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Personal injury

Mental health treatment in hospital – legal rights

We’re often asked about patient’s rights and what they and their families should expect when they are admitted to hospital for mental health treatment.

13 April 2018

What are a person’s rights when they’re admitted to hospital for mental health treatment?

If a person decides to go into hospital, they are considered to be a voluntary hospital patient. This means that they have the right to refuse treatment if they do not want it and may discharge themselves if they want. It also means that, within reason, they should have the right to come and go from hospital as they wish.

Being admitted to hospital might be recommended to someone suffering from a mental health disorder by a doctor if it is considered that they need to be admitted for further assessment or there is a risk to their safety or to others safety.

Can an individual be detained in hospital against their will?

Yes, if a group of mental health professionals agree that hospital treatment would be in a person’s best interest to keep them safe or to protect others, they could detain or “section” the person under the Mental Health Act 1983.

What can / should a person expect if they’re admitted to hospital with mental health concerns?

When a person is in hospital they should be offered appropriate care, treatment and activities. The hospital wards should be safe and secure and staff should use the minimum amount of restriction necessary to keep the person and others around them safe.

The care team at the hospital should start by creating a care plan which acts as a written record, outlining the person’s care and treatment. The patient has a right to be involved in creating this and should therefore be consulted throughout.

One person will be named as the care coordinator, who will be the patient’s key worker and will be instrumental in creating a care plan for when they leave hospital.

Hospitals/ health services have a duty to keep all patients safe – whether they are voluntary patients or have been sectioned. Because of this, many psychiatric wards are locked. On some wards the doors may be physically locked or a person might need permission to leave the ward.

What should happen when the individual leaves hospital?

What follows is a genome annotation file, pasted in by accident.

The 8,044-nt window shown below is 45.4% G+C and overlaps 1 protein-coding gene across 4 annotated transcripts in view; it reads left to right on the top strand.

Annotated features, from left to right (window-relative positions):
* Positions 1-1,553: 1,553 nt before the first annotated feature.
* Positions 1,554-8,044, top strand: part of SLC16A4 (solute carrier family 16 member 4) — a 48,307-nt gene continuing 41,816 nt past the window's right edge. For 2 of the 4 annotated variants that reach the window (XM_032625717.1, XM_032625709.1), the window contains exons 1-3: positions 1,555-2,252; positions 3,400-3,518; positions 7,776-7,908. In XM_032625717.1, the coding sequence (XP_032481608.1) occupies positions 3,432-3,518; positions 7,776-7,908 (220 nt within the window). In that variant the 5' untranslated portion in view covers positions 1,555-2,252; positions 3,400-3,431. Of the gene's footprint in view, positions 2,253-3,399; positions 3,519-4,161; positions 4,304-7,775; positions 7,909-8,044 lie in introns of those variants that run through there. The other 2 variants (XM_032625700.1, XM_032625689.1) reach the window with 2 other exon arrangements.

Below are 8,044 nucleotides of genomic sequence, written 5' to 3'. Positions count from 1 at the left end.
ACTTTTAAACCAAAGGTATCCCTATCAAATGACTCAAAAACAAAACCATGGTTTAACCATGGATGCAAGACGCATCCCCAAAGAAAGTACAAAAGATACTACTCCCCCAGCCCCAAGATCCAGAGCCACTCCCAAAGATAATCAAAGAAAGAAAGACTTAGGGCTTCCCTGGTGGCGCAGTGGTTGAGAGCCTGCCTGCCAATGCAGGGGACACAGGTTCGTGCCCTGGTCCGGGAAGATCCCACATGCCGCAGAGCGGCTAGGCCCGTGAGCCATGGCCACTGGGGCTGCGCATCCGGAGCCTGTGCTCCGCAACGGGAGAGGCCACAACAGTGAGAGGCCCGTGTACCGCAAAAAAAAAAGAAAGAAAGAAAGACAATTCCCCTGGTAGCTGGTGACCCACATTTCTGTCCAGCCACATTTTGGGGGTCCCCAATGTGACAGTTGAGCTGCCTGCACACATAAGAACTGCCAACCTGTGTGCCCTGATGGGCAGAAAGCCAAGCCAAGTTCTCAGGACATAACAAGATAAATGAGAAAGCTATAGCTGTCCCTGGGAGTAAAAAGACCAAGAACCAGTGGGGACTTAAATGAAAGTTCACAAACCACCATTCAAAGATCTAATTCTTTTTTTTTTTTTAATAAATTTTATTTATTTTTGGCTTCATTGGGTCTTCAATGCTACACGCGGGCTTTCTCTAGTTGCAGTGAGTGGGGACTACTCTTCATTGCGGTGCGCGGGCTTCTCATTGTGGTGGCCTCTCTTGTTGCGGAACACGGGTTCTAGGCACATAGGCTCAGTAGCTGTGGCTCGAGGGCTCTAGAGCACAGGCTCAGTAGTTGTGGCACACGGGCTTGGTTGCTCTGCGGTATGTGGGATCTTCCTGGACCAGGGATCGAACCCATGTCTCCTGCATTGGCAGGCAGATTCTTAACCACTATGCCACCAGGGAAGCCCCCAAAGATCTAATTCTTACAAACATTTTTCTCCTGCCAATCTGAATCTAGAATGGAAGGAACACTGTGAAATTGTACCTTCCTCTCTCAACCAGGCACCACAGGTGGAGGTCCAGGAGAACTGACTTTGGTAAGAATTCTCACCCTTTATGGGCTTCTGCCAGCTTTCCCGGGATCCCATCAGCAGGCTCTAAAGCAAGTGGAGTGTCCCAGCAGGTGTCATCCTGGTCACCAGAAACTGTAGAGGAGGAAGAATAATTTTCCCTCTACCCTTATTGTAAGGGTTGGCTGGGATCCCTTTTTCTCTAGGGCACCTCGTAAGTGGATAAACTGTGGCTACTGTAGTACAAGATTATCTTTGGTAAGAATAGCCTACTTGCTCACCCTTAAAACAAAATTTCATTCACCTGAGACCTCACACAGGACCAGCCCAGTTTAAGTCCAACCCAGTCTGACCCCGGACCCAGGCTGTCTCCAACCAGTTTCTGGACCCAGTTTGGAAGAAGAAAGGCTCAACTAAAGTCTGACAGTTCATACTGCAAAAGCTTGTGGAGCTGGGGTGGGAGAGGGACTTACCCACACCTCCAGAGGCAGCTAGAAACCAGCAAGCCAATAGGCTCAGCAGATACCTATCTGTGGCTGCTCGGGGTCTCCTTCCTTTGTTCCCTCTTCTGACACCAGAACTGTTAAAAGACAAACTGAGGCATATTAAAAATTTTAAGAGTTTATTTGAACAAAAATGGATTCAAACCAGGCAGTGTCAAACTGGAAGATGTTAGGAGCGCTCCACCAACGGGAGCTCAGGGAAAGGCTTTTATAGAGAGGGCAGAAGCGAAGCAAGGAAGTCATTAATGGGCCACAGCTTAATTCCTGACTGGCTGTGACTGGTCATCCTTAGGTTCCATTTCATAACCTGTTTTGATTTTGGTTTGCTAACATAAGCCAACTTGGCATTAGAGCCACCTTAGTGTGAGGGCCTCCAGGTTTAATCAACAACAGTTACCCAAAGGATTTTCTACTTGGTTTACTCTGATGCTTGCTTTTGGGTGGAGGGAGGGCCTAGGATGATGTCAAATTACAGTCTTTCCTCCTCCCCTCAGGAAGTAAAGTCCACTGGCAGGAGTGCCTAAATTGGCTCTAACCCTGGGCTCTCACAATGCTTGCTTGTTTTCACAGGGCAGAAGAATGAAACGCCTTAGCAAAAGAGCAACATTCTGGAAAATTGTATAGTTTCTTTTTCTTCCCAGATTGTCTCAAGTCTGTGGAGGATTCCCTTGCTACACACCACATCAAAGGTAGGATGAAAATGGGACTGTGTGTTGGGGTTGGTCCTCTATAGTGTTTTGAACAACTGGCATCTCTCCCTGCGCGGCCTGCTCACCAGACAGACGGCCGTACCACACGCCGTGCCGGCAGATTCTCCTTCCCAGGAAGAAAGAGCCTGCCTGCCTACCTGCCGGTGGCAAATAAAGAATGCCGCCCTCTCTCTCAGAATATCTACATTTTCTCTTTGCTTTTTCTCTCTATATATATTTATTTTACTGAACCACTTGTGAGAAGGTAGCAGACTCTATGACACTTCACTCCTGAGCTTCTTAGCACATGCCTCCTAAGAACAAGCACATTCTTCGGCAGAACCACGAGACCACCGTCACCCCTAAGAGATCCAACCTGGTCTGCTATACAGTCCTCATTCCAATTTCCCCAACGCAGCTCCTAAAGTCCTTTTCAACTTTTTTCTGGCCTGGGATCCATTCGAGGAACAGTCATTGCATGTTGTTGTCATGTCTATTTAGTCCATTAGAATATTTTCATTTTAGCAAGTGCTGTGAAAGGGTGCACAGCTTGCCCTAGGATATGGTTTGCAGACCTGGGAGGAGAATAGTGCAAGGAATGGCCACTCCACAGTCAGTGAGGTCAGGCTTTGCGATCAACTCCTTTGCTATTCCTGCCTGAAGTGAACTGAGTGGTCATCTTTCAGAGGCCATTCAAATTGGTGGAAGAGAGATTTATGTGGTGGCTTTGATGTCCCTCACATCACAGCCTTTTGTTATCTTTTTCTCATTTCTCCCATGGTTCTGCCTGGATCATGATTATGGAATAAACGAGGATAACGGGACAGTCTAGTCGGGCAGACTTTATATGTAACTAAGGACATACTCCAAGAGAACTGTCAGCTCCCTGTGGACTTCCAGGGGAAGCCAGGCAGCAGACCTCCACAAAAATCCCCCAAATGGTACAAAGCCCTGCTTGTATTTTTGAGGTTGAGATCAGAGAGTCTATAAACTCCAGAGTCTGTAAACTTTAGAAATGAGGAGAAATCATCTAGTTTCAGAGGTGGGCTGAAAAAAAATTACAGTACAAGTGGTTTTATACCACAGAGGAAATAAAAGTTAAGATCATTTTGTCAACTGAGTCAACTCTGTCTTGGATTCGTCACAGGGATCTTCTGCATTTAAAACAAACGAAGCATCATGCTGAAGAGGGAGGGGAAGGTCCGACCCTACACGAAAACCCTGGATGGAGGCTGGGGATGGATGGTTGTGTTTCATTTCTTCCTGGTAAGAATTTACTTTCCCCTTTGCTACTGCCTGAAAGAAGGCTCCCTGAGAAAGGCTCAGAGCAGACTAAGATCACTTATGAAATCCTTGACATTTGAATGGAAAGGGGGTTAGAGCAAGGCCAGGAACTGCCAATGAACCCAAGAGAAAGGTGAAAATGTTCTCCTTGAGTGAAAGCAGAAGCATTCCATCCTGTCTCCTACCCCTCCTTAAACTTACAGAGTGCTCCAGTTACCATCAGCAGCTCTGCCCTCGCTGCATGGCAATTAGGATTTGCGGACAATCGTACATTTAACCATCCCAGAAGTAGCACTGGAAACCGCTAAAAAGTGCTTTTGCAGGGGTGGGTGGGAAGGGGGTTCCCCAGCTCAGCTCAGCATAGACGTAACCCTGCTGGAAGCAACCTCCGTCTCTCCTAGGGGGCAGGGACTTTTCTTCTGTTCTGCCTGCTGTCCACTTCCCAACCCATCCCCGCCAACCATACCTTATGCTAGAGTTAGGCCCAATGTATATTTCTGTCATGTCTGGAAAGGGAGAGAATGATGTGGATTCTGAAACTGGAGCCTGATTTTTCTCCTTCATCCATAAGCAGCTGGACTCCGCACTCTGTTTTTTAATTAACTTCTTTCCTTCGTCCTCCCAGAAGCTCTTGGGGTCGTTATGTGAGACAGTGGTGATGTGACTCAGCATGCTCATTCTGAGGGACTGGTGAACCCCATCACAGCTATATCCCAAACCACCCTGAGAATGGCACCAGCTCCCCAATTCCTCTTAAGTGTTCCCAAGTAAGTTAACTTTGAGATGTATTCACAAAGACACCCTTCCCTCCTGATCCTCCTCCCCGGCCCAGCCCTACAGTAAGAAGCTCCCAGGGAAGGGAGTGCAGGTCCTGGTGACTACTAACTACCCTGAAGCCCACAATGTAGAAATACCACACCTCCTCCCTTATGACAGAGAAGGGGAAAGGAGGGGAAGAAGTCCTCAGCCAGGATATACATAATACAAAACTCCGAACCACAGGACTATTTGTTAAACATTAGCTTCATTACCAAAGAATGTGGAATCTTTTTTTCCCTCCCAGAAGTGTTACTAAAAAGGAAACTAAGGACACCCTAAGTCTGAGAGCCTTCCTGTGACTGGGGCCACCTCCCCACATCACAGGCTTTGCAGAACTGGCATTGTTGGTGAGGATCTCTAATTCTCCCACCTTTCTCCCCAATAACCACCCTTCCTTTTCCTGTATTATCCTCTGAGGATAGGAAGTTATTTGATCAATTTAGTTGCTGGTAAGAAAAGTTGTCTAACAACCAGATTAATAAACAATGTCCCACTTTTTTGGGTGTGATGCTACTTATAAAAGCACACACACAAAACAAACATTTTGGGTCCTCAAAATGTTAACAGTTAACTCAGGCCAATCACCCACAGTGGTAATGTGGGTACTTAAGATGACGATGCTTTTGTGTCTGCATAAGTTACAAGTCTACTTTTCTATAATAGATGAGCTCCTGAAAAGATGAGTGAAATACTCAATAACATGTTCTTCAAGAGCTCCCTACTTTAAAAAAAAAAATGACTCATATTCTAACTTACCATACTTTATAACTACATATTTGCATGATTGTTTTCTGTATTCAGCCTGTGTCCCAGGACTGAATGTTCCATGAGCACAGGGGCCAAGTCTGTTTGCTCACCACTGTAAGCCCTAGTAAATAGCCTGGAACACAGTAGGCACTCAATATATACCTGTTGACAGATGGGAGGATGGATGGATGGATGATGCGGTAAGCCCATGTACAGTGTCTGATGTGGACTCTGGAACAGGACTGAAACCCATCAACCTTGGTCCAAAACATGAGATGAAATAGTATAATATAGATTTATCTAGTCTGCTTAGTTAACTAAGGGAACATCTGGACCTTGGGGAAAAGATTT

If a person has been detained under the Mental Health Act, a responsible clinician still has power to grant them leave for a specified period of time as long as they deem it safe.

If they are leaving and it’s not just for a visit, there will be differences with what happens depending on whether they’re a voluntary patient, or if they’ve been detained under the Mental Health Act.

The planning of care that they will receive after leaving hospital should start in good time before they are discharged. Before leaving hospital, a meeting will be organised to discuss the kind of care they need – for example help finding suitable accommodation. If someone is discharged from certain sections under the Mental Health Act, they have the right to free aftercare under the Mental Health Act.

After being discharged, a person may require community care to help them manage their physical and mental health problems in the community.

Should family members expect to be involved when a vulnerable relation is admitted?

If a person is sectioned and taken to hospital, they have a right to say that they do not want information about their care being passed on to their ‘Nearest Relative’, who is essentially the same as a next of kin. A nearest relative has the right to be told certain information, including if an application is made to section someone, the reasons they have been detained in hospital, and the person’s rights, if they have been discharged from hospital.

The nearest relative may not be informed or consulted if it would take too long to locate them, they are unwell, it would have a negative impact on the person, or it is not possible to find out who they are.

If a person is going to be sectioned, staying in hospital or discharged from hospital they have the right to say if they do not want information about their care or treatment to be passed to their nearest relative. There must however be good reasons, because the nearest relative has some rights when someone is detained under the Mental Health Act. Examples of not giving information to the relative would include reasons such as an abusive relationship / fear of being in danger.

What if you're concerned about a family member’s mental health?

If a person is worried about a family member’s mental health and they need to seek assistance urgently as they do not think it is safe for the person to be by themselves or they are putting themselves or someone else at immediate, serious harm of risk, they should call 999 or help the individual get to A&E. If the person thinks that the family member requires assistance, but it is not urgent, arrange an emergency GP appointment or telephone NHS Direct on 111 (England and Scotland) or 08454647 (Wales) for medical advice.

Useful support services for mental health include Samaritans. Call them on 116 123 and Mind, a charity providing advice and support to anyone experiencing mental health problems. Their website also contains a link with further useful contact numbers.

All information was correct at the time of publication.

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